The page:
Significant parts of DOMA ruled unconstitutional

One of the two most significant impediments to LGBT dignity embedded in federal policy has been dismantled in federal court. Via TPM:

A federal judge ruled today that part of the Defense of Marriage Act, which defines marriage as between a man and a woman, is unconstitutional.

Judge Joseph Tauro, of U.S. District Court in Boston, issued rulings on two separate cases today.

“This court has determined that it is clearly within the authority of the Commonwealth to recognize same-sex marriages among its residents, and to afford those individuals in same-sex marriages any benefits, rights, and privileges to which they are entitled by virtue of their marital status,” Tauro wrote in the decision for Massachusetts v. Health and Human Services.

“The federal government, by enacting and enforcing DOMA, plainly encroaches upon the firmly entrenched province of the state, and, in doing so, offends the Tenth Amendment. For that reason, the statute is invalid,” he wrote.

In the other case, Gill v. Office of Personnel Management, Tauro ruled that DOMA violates the equal protection principles in the Fifth Amendment, according to Bay Windows. From his decision (PDF):

In the wake of DOMA, it is only sexual orientation that differentiates a married couple entitled to federal marriage-based benefits from one not so entitled. And this court can conceive of no way in which such a difference might be relevant to the provision of the benefits at issue.

By premising eligibility for these benefits on marital status in the first instance, the federal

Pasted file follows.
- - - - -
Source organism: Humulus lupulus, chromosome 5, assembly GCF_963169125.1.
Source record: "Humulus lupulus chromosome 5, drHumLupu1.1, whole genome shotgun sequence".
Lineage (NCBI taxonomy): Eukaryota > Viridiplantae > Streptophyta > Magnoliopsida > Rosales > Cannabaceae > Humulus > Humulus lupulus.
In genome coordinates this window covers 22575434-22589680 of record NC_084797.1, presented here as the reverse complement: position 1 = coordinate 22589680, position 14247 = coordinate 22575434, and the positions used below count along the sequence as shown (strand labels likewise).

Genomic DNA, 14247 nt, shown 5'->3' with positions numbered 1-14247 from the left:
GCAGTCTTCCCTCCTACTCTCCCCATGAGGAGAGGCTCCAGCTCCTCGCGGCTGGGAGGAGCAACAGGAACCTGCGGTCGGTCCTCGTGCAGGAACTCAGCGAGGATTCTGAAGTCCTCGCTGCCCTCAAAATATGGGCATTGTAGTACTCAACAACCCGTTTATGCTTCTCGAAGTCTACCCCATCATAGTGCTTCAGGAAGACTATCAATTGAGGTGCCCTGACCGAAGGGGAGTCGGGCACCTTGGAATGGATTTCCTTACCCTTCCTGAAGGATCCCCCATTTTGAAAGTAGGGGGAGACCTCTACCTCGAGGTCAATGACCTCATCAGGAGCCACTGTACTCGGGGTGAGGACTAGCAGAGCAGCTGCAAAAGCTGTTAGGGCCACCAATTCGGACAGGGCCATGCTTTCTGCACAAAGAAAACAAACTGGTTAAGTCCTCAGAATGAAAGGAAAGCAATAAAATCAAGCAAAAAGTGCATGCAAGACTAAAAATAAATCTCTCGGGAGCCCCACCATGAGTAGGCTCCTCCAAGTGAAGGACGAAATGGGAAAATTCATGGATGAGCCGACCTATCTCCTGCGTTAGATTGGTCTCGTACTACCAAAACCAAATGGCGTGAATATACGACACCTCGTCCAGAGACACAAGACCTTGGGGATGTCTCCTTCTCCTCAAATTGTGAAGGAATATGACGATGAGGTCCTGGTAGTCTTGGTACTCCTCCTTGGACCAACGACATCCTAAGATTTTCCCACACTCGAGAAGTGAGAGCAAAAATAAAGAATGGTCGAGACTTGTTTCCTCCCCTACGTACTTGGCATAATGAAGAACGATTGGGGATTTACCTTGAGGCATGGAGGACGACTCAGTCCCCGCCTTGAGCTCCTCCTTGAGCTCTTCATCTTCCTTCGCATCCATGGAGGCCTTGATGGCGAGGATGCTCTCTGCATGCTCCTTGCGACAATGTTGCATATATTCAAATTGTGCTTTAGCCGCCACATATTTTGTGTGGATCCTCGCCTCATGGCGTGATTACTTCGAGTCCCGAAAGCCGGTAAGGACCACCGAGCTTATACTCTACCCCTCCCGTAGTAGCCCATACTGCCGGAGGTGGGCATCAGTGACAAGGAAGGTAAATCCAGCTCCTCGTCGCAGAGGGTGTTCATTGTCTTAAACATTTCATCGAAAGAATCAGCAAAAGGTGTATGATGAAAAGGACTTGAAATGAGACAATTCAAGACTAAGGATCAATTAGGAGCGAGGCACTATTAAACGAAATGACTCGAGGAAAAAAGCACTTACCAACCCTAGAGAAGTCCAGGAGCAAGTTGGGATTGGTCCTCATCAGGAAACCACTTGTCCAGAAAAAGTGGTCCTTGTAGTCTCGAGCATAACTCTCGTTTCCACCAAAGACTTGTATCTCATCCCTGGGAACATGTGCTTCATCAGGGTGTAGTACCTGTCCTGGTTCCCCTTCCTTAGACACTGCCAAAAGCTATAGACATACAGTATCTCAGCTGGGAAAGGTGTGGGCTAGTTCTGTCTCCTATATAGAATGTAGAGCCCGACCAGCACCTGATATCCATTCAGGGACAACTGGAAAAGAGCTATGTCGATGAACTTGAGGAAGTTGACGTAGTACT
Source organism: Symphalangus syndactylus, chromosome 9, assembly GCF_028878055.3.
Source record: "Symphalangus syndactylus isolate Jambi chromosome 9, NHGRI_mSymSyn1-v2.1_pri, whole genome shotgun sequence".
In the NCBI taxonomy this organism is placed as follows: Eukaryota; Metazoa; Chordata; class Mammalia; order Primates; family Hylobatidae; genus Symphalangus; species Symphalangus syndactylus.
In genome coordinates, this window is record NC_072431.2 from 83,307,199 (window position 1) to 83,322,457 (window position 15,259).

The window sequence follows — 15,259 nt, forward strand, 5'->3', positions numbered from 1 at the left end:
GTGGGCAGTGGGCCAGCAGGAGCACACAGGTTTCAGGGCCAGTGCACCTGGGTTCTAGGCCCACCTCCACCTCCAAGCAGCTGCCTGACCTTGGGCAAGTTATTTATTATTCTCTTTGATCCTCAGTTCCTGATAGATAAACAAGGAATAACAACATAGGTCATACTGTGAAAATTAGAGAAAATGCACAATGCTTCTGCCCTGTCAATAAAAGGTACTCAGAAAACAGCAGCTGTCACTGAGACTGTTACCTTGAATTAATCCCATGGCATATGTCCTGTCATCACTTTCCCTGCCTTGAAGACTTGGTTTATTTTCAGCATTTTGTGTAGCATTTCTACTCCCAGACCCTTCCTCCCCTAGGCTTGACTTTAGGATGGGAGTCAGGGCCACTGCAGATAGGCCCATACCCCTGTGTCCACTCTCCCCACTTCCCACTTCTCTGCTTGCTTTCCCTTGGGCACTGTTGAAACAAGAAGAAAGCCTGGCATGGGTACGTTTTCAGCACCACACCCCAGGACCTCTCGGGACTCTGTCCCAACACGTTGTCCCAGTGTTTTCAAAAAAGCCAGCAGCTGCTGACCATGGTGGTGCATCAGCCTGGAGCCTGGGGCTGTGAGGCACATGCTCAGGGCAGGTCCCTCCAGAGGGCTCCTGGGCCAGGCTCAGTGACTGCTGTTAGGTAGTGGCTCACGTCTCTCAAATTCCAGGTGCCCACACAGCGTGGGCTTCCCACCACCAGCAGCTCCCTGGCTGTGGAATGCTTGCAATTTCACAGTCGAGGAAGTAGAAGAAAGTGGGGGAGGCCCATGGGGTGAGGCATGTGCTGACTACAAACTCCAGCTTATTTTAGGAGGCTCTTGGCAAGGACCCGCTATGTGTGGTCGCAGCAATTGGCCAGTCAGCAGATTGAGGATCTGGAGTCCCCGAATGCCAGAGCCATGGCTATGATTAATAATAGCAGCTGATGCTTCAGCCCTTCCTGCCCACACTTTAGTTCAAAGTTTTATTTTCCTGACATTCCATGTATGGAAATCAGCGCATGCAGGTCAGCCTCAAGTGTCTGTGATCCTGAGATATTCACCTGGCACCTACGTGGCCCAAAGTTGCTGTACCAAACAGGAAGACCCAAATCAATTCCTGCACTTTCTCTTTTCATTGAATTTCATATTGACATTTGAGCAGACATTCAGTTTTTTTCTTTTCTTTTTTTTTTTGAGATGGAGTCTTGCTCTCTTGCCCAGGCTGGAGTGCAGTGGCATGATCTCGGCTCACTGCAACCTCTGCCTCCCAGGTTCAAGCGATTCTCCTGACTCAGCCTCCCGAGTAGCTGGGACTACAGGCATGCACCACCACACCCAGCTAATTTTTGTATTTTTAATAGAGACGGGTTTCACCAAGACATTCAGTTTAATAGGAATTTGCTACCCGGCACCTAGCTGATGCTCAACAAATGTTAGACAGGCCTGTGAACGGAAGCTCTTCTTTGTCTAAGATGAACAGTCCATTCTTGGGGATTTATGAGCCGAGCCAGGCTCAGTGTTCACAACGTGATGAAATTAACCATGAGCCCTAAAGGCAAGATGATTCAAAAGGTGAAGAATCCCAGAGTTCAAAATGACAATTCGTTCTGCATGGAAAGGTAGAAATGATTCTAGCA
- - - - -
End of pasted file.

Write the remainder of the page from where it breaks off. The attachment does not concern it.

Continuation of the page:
government signals to this court that the relevant distinction to be drawn is between married individuals and unmarried individuals. To further divide the class of married individuals into those with spouses of the same sex and those with spouses of the opposite sex is to create a distinction without meaning.

And where, as here, “there is no reason to believe that the disadvantaged class is different, in relevant respects” from a similarly situated class, this court may conclude that it is only irrational prejudice that motivates the challenged classification. As irrational prejudice plainly never constitutes a legitimate government interest, this court must hold that Section 3 of DOMA as applied to Plaintiffs violates the equal protection principles embodied in the Fifth Amendment to the United States Constitution.

However, Obama and the 111th Congress aren’t off the hook; parts are still in force. And then there’s DADT. Anyone know how much is left on that “study and review” of the policy?

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